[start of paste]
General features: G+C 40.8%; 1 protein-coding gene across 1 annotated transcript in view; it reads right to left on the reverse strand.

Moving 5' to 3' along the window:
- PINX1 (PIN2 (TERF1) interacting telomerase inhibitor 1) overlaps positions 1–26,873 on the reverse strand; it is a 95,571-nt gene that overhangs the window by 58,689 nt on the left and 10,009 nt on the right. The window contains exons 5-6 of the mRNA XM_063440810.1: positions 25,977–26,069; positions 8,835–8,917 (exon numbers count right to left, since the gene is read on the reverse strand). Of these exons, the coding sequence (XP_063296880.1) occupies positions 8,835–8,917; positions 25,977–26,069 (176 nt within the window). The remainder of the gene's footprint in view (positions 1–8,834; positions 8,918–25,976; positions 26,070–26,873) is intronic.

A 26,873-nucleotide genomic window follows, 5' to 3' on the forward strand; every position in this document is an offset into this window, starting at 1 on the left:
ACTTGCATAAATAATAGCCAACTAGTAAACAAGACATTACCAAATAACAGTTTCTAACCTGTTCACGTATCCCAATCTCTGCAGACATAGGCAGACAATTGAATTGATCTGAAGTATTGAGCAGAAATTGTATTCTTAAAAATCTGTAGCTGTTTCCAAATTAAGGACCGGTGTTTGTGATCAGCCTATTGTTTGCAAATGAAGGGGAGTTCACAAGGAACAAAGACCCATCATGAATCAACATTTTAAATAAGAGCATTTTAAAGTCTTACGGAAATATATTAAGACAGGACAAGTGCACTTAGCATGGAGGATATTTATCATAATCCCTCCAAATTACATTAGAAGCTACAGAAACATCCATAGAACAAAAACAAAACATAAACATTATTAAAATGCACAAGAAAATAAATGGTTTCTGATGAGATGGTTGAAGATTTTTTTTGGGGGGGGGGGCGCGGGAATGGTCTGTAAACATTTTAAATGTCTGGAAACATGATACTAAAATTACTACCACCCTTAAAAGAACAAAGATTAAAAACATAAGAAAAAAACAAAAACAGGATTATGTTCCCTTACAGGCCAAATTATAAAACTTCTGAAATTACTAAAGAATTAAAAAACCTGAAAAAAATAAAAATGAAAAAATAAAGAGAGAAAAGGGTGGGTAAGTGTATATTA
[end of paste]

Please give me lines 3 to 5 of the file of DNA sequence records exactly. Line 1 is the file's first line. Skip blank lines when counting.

- PINX1 (PIN2 (TERF1) interacting telomerase inhibitor 1) overlaps positions 1–26,873 on the reverse strand; it is a 95,571-nt gene that overhangs the window by 58,689 nt on the left and 10,009 nt on the right. The window contains exons 5-6 of the mRNA XM_063440810.1: positions 25,977–26,069; positions 8,835–8,917 (exon numbers count right to left, since the gene is read on the reverse strand). Of these exons, the coding sequence (XP_063296880.1) occupies positions 8,835–8,917; positions 25,977–26,069 (176 nt within the window). The remainder of the gene's footprint in view (positions 1–8,834; positions 8,918–25,976; positions 26,070–26,873) is intronic.

A 26,873-nucleotide genomic window follows, 5' to 3' on the forward strand; every position in this document is an offset into this window, starting at 1 on the left:
ACTTGCATAAATAATAGCCAACTAGTAAACAAGACATTACCAAATAACAGTTTCTAACCTGTTCACGTATCCCAATCTCTGCAGACATAGGCAGACAATTGAATTGATCTGAAGTATTGAGCAGAAATTGTATTCTTAAAAATCTGTAGCTGTTTCCAAATTAAGGACCGGTGTTTGTGATCAGCCTATTGTTTGCAAATGAAGGGGAGTTCACAAGGAACAAAGACCCATCATGAATCAACATTTTAAATAAGAGCATTTTAAAGTCTTACGGAAATATATTAAGACAGGACAAGTGCACTTAGCATGGAGGATATTTATCATAATCCCTCCAAATTACATTAGAAGCTACAGAAACATCCATAGAACAAAAACAAAACATAAACATTATTAAAATGCACAAGAAAATAAATGGTTTCTGATGAGATGGTTGAAGATTTTTTTTGGGGGGGGGGGCGCGGGAATGGTCTGTAAACATTTTAAATGTCTGGAAACATGATACTAAAATTACTACCACCCTTAAAAGAACAAAGATTAAAAACATAAGAAAAAAACAAAAACAGGATTATGTTCCCTTACAGGCCAAATTATAAAACTTCTGAAATTACTAAAGAATTAAAAAACCTGAAAAAAATAAAAATGAAAAAATAAAGAGAGAAAAGGGTGGGTAAGTGTATATTA